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A look into ‘Our Town’
Mainstage production debuts Thursday
December 8, 2021
The clock is ticking as time winds down for Rider Theatre’s first mainstage production in two years takes center stage. “Our Town,” the 1938 play written by Thornton Wilder, will be performed this Friday and Saturday at 7:30 p.m. in the auditorium after debuting on Thursday.
“It’s really about the words that are being said,” theatre teacher Tabitha Cahanin said. “It’s a very poignant piece of literature that carries a really good message about how we don’t always appreciate the things that are in front of us while they’re there.
“We really focused on telling that story and making sure we weren’t distracting with lots of flashy things and big set pieces. It’s really honest storytelling.”
With the absence of a show due to COVID last year, many members of the theatre department have yet to showcase their talents on the stage.
“I think it’s going to be a lot more impactful, it’s going to have more energy brought to the stage,” said senior Londi Reid, one of the three narrating stage managers. “It’s a genuinely good show to bring back mainstage with.”
Junior leads Abby Crutchfield and Jeff Ross are both new faces to the spotlight. Through their time commitment and intense line memorization, the two have connected with their roles to bring their stored energy to play.
“It’s like a role and a part that you play, but a lot of the time, it reflects on your everyday life,” Ross said. “For me, I want to show this role to the best of my ability, so I adapt my everyday life into ways I could fit this character.”
Crutchfield and Ross are not the only new additions to the stage. This year, “Our Town” will be a collaborative work between many different departments within the school.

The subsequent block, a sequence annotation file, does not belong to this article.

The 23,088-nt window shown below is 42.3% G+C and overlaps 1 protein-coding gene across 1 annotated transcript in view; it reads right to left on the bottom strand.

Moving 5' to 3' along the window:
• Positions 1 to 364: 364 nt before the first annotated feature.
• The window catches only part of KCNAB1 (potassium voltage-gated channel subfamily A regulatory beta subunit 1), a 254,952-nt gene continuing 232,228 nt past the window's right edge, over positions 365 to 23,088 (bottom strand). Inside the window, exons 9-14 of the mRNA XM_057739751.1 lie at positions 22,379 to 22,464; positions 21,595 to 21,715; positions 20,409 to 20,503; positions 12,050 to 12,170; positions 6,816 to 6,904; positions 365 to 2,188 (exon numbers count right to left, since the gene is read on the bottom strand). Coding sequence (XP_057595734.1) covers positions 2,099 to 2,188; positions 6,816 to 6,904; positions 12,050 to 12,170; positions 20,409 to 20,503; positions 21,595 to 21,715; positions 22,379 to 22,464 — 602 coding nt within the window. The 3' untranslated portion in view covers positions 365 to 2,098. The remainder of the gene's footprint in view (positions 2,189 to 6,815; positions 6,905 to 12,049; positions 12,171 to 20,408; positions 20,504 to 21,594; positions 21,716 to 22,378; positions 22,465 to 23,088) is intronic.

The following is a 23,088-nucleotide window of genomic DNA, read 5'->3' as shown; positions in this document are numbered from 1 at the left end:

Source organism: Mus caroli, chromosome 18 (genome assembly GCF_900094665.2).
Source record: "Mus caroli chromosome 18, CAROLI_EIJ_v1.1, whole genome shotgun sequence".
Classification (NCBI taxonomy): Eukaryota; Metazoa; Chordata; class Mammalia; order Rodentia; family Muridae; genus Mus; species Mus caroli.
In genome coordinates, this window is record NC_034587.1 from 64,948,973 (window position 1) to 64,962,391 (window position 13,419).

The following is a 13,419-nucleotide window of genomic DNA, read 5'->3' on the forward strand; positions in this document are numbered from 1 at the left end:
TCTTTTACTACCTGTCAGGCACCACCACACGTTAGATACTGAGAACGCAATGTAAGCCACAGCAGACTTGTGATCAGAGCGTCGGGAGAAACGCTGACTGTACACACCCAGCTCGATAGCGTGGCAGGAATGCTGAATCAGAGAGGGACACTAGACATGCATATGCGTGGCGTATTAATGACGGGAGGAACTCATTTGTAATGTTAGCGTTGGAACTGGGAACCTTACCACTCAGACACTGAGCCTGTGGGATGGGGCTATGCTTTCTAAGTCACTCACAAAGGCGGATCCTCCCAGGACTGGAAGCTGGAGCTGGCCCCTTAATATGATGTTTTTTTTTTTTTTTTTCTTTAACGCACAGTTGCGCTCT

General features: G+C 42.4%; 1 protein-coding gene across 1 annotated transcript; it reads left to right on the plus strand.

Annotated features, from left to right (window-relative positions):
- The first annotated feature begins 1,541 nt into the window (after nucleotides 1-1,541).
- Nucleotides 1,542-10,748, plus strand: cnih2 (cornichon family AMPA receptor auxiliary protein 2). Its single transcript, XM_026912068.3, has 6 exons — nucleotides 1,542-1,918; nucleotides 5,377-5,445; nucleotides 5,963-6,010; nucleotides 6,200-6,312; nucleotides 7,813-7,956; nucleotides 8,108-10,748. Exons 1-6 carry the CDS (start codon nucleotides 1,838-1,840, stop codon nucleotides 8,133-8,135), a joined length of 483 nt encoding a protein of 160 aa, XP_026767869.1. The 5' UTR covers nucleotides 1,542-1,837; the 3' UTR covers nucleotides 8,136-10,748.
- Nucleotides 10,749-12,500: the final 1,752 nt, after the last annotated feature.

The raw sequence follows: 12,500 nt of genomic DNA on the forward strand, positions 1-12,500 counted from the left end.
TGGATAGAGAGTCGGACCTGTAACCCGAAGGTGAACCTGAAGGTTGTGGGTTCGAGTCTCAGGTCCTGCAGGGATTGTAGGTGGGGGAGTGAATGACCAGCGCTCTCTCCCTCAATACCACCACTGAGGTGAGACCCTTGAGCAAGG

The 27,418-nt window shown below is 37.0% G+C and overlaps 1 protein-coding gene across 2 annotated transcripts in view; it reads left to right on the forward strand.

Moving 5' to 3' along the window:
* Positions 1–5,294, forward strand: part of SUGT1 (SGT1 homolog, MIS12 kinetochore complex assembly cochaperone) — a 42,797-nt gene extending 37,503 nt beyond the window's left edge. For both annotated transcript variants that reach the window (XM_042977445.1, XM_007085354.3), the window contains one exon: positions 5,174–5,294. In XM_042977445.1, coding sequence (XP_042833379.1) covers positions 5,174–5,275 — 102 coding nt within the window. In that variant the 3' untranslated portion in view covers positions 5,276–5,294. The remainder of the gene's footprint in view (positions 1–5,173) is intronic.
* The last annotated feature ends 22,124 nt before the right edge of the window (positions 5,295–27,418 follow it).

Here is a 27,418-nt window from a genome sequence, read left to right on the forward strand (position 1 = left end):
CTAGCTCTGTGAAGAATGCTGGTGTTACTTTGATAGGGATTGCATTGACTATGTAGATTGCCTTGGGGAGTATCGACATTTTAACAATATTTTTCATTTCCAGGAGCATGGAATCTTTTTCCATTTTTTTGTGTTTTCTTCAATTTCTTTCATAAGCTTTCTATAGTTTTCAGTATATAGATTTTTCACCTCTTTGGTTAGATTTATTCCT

The show will be implementing set pieces created by art teacher Jeremy Boren with live music composed by senior Logan Potter, music teacher Dwight Ham and Wichita Falls High School orchestra director Kevin Nguyen.
“I think it gives it a whole other life. Especially with this generation, everyone is so attached to their music in movies and television,” Cahanin said, “If you listen to a lot of it, music adds its own character to a show. It enhances and brings it from just being words on a page to bringing a living being into it. It just does a lot for our senses in that way.”
After about nine hours of rehearsal weekly, the cast of “Our Town” is prepared to showcase their hard work and dedication through the “touching” and “deep” message of the storyline.
“This is a play that I experienced in my sophomore year of high school in my English class,” Cahanin said. “It’s what made me fall in love with theatre and what it can do for people in the story that it tells. I think that a lot of people, maybe not this generation, have experienced that with this.
“It has been around for so long that there are a lot of connections and it’s still an important piece. I think it’s worth coming to see because there’s something to be taken from it even though it’s not flashy, loud or anything like that.”